This book’s topic and title speak to what you call “one of the paradoxes of Christianity.” Why not just write about joy or suffering separately?

It is not possible to know real joy unless we also associate it with one of the indispensable features of life—suffering and frustration. The happiest people in the world are not those who have no suffering, but those who are not afraid of suffering—those who know that they can experience what one writer calls “winter sunshine.”

Your ministry has included grassroots work with the poor and with drug addicts and counselors—all in the warring country of Sri Lanka. How has exposure to such human devastation influenced your perspective on both joy and suffering?

We have had some really difficult times in our country. I have had many opportunities to leave Sri Lanka over the years, but my wife and I felt convinced that God had called us to live and work and die in Sri Lanka. Many of our friends have left because of their children. During one of the bleakest times in Sri Lanka we asked, “What is it that would make staying in Sri Lanka worthwhile for our children?” We decided that it would be a happy home. So we set about to have a happy home amidst all of the strains of life and ministry. I believe our children do not resent the fact that we stayed on in Sri Lanka. In fact, both of them have responded to the call to ministry in Sri Lanka.

You say that one of the weaknesses of the church and individual Christians is “the lack of a theology of suffering.” What are the greatest dangers when we don’t have such a theology, and how does it affect us?

We will not have the ability to face suffering biblically if we do not have a theology of suffering. Because of their problems, some move away from their call and end up missing God’s best for them. Others remain in their place of suffering, but do so with anger, bitterness, deep discouragement, or even depression. A theology of suffering provides a base upon which we can build healthy attitudes toward difficult circumstances, so that we can always live joyfully.

You mention wanting to help people develop an approach to life that “refuses to look upon suffering as a big deal.” How can this be possible when we inherently view suffering as being a very big deal?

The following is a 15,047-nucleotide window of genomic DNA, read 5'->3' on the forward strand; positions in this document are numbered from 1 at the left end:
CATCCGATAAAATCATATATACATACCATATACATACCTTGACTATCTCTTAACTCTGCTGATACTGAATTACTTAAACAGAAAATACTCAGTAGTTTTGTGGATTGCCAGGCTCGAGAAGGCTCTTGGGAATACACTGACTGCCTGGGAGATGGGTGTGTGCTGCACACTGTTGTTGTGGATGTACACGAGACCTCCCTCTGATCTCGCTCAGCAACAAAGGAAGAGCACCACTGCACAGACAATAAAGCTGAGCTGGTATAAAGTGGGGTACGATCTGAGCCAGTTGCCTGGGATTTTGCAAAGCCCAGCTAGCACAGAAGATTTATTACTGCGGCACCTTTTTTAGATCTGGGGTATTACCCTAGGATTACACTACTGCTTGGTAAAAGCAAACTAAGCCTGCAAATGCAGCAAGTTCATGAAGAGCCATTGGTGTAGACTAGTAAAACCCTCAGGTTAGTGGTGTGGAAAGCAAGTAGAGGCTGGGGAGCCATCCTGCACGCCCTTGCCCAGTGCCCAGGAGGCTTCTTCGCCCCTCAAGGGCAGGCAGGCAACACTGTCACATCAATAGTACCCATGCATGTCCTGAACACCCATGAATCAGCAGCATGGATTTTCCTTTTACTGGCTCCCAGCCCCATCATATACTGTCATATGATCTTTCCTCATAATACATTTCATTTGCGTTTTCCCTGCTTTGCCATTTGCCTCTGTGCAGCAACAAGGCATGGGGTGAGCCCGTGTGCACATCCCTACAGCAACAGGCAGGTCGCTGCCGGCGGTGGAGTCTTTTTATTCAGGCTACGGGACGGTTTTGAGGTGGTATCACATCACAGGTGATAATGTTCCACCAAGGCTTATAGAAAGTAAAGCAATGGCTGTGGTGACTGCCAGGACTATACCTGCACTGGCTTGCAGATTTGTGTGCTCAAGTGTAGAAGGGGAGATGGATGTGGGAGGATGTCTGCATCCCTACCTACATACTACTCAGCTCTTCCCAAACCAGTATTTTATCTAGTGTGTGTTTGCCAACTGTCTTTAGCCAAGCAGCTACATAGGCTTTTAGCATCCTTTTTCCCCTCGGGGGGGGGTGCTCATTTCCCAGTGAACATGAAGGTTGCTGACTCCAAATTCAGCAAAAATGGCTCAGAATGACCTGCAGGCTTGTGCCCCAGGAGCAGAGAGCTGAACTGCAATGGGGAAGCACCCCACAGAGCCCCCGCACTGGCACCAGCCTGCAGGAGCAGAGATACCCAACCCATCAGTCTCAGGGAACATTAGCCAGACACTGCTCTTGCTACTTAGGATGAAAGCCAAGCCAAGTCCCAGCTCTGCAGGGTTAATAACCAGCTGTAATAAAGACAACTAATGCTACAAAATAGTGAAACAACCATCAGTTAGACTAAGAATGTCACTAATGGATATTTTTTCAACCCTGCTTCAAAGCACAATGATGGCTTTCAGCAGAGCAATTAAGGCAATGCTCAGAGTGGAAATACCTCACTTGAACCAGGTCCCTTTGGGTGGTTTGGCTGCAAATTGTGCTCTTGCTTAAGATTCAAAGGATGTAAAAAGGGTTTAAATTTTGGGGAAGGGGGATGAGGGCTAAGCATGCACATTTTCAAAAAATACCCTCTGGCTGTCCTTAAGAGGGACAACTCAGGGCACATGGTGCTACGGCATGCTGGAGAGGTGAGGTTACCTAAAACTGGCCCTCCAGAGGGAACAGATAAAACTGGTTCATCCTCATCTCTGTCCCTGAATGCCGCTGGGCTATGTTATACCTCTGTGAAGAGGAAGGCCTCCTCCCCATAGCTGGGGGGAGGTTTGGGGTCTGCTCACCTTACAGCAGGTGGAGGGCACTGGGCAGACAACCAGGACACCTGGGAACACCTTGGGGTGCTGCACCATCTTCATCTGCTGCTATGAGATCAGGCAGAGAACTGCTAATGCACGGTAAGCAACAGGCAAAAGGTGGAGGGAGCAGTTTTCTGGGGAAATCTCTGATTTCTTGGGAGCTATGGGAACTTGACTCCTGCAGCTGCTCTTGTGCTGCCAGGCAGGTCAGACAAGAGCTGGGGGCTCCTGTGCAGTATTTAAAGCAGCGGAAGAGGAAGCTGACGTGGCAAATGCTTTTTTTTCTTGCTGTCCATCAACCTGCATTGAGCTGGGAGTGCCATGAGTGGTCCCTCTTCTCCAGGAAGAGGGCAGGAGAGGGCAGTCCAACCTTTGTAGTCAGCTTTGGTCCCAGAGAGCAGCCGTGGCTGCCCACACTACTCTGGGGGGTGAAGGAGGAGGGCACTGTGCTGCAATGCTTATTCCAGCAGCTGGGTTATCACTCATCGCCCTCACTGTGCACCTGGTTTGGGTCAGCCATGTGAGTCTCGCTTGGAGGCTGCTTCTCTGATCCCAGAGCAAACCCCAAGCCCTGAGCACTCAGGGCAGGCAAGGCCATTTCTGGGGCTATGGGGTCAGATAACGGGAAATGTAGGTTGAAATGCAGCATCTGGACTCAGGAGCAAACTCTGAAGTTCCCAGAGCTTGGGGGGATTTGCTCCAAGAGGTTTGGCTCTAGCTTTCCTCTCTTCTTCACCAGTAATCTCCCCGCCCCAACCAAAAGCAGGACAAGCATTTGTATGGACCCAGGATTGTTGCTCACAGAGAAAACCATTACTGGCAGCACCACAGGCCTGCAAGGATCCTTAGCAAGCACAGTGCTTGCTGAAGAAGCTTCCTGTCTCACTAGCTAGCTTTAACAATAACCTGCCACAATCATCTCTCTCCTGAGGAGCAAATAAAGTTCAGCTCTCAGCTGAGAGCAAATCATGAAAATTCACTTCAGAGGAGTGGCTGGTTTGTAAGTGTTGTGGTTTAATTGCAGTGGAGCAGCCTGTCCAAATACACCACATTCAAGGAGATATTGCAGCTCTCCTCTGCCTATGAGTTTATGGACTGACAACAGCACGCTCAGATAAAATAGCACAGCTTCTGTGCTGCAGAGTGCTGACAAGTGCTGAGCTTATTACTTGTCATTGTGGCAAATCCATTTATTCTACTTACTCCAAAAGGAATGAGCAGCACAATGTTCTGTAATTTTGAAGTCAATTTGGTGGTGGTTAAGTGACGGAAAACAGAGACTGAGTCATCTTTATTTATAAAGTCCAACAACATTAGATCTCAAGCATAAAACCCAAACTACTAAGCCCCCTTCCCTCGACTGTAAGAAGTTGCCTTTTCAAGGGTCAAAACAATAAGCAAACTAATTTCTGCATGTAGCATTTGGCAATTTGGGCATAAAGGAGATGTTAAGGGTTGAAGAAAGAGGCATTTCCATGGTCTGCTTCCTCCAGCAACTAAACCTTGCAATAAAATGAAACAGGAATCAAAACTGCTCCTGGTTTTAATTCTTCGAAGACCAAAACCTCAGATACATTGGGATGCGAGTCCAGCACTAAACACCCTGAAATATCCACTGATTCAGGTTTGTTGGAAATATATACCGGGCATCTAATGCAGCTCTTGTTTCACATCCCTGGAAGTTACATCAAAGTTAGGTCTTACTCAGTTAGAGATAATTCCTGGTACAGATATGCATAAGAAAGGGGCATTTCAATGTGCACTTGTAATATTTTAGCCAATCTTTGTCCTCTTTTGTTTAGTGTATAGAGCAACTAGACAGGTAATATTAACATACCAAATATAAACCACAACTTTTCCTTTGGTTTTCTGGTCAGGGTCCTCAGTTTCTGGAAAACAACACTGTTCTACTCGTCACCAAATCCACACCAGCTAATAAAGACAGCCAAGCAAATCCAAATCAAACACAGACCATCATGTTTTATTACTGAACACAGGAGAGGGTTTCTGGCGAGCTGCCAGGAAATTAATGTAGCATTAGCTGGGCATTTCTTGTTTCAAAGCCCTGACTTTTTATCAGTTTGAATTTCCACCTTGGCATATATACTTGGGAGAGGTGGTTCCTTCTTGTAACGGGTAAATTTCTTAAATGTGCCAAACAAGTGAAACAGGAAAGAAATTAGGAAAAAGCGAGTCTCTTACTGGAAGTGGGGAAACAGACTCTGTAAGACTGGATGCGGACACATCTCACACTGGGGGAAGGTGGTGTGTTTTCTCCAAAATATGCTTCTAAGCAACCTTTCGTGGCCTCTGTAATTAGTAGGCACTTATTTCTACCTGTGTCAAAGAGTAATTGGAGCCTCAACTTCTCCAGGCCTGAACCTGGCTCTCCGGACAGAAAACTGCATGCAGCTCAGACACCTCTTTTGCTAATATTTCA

If we realize the great wealth of a life of godliness with contentment (1 Tim. 6:16) and the great wealth of our riches in Christ, then we are able to put suffering in perspective and look at it in relation to the greatest things in life. Then the sting of suffering is reduced. Our theology tells us that even suffering will work out for our good (Rom. 8:28). We realize that suffering is less significant than the love of God for us and in us (Rom. 8:31-38) and the deep joy of the Lord in us arising from the fact that God loves (1 John 3:1) and delights in us (Zeph. 3:17).

So suffering is a reality that we need to come to grips with. In my book, I recommend the discipline of lament as a way of coming to grips with suffering. The joy of the Lord is greater than suffering because the Lord is greater than suffering.

What strikes you about Jesus as our model of this call to joy and suffering?

He was such a liberated person. He was afraid of no one! He was so confident as he rode along to Jerusalem knowing that it would lead to his death. Yet he was so human—lamenting, weeping, yearning in prayer for weaker people, and then even asking that the cup would pass away. Then we find him with his good friends just before experiencing the greatest agony that any human could face—the agony of bearing on his sinlessly pure self the sins of the world. And what does he tell his disciples? “These things I have spoken to you, that my joy may be in you, and that your joy may be full” (John 15:11). How on earth could we have fullness of joy by taking on the joy of one who was just about to suffer more than anyone has suffered in history? That was Jesus—one who really knew the meaning of joy!

What is your hope for readers of this book?